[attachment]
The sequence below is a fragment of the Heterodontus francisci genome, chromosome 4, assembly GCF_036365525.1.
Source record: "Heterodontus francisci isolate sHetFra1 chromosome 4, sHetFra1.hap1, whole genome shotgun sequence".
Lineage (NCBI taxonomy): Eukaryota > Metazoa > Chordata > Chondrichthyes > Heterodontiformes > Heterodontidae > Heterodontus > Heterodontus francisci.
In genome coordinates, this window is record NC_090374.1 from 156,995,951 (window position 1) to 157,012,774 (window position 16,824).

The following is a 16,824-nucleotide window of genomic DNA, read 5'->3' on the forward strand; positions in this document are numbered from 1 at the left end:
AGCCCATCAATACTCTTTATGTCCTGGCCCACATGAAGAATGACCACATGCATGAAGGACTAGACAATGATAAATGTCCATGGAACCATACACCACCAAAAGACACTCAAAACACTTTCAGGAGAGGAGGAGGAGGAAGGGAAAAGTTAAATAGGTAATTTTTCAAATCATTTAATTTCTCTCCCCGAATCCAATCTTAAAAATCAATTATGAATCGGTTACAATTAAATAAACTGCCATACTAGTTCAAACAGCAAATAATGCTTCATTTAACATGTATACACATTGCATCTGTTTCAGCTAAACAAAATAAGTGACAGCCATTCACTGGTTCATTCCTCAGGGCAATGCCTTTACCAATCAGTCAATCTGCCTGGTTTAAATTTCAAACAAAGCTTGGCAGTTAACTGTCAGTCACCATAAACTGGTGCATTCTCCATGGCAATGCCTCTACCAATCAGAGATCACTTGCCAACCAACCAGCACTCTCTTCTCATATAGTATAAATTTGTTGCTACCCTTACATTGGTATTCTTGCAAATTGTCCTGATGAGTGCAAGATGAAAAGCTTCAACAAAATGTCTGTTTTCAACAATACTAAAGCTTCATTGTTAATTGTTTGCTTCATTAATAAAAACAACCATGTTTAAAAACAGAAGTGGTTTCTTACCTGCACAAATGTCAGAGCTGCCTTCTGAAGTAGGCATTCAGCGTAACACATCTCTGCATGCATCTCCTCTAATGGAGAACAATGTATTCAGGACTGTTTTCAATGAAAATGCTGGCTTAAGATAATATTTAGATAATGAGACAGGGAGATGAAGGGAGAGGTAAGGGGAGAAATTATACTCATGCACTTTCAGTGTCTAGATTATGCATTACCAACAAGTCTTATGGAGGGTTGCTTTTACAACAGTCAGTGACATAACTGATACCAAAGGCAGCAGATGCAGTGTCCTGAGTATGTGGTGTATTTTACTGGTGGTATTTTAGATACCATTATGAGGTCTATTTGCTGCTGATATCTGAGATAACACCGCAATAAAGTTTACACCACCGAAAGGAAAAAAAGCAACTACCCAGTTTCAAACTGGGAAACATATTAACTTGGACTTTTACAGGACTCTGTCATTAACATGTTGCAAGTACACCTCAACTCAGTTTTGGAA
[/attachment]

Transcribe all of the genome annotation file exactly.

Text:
The sequence below is a fragment of the Heterodontus francisci genome, chromosome 4, assembly GCF_036365525.1.
Source record: "Heterodontus francisci isolate sHetFra1 chromosome 4, sHetFra1.hap1, whole genome shotgun sequence".
Lineage (NCBI taxonomy): Eukaryota > Metazoa > Chordata > Chondrichthyes > Heterodontiformes > Heterodontidae > Heterodontus > Heterodontus francisci.
In genome coordinates, this window is record NC_090374.1 from 156,995,951 (window position 1) to 157,012,774 (window position 16,824).

The following is a 16,824-nucleotide window of genomic DNA, read 5'->3' on the forward strand; positions in this document are numbered from 1 at the left end:
AGCCCATCAATACTCTTTATGTCCTGGCCCACATGAAGAATGACCACATGCATGAAGGACTAGACAATGATAAATGTCCATGGAACCATACACCACCAAAAGACACTCAAAACACTTTCAGGAGAGGAGGAGGAGGAAGGGAAAAGTTAAATAGGTAATTTTTCAAATCATTTAATTTCTCTCCCCGAATCCAATCTTAAAAATCAATTATGAATCGGTTACAATTAAATAAACTGCCATACTAGTTCAAACAGCAAATAATGCTTCATTTAACATGTATACACATTGCATCTGTTTCAGCTAAACAAAATAAGTGACAGCCATTCACTGGTTCATTCCTCAGGGCAATGCCTTTACCAATCAGTCAATCTGCCTGGTTTAAATTTCAAACAAAGCTTGGCAGTTAACTGTCAGTCACCATAAACTGGTGCATTCTCCATGGCAATGCCTCTACCAATCAGAGATCACTTGCCAACCAACCAGCACTCTCTTCTCATATAGTATAAATTTGTTGCTACCCTTACATTGGTATTCTTGCAAATTGTCCTGATGAGTGCAAGATGAAAAGCTTCAACAAAATGTCTGTTTTCAACAATACTAAAGCTTCATTGTTAATTGTTTGCTTCATTAATAAAAACAACCATGTTTAAAAACAGAAGTGGTTTCTTACCTGCACAAATGTCAGAGCTGCCTTCTGAAGTAGGCATTCAGCGTAACACATCTCTGCATGCATCTCCTCTAATGGAGAACAATGTATTCAGGACTGTTTTCAATGAAAATGCTGGCTTAAGATAATATTTAGATAATGAGACAGGGAGATGAAGGGAGAGGTAAGGGGAGAAATTATACTCATGCACTTTCAGTGTCTAGATTATGCATTACCAACAAGTCTTATGGAGGGTTGCTTTTACAACAGTCAGTGACATAACTGATACCAAAGGCAGCAGATGCAGTGTCCTGAGTATGTGGTGTATTTTACTGGTGGTATTTTAGATACCATTATGAGGTCTATTTGCTGCTGATATCTGAGATAACACCGCAATAAAGTTTACACCACCGAAAGGAAAAAAAGCAACTACCCAGTTTCAAACTGGGAAACATATTAACTTGGACTTTTACAGGACTCTGTCATTAACATGTTGCAAGTACACCTCAACTCAGTTTTGGAA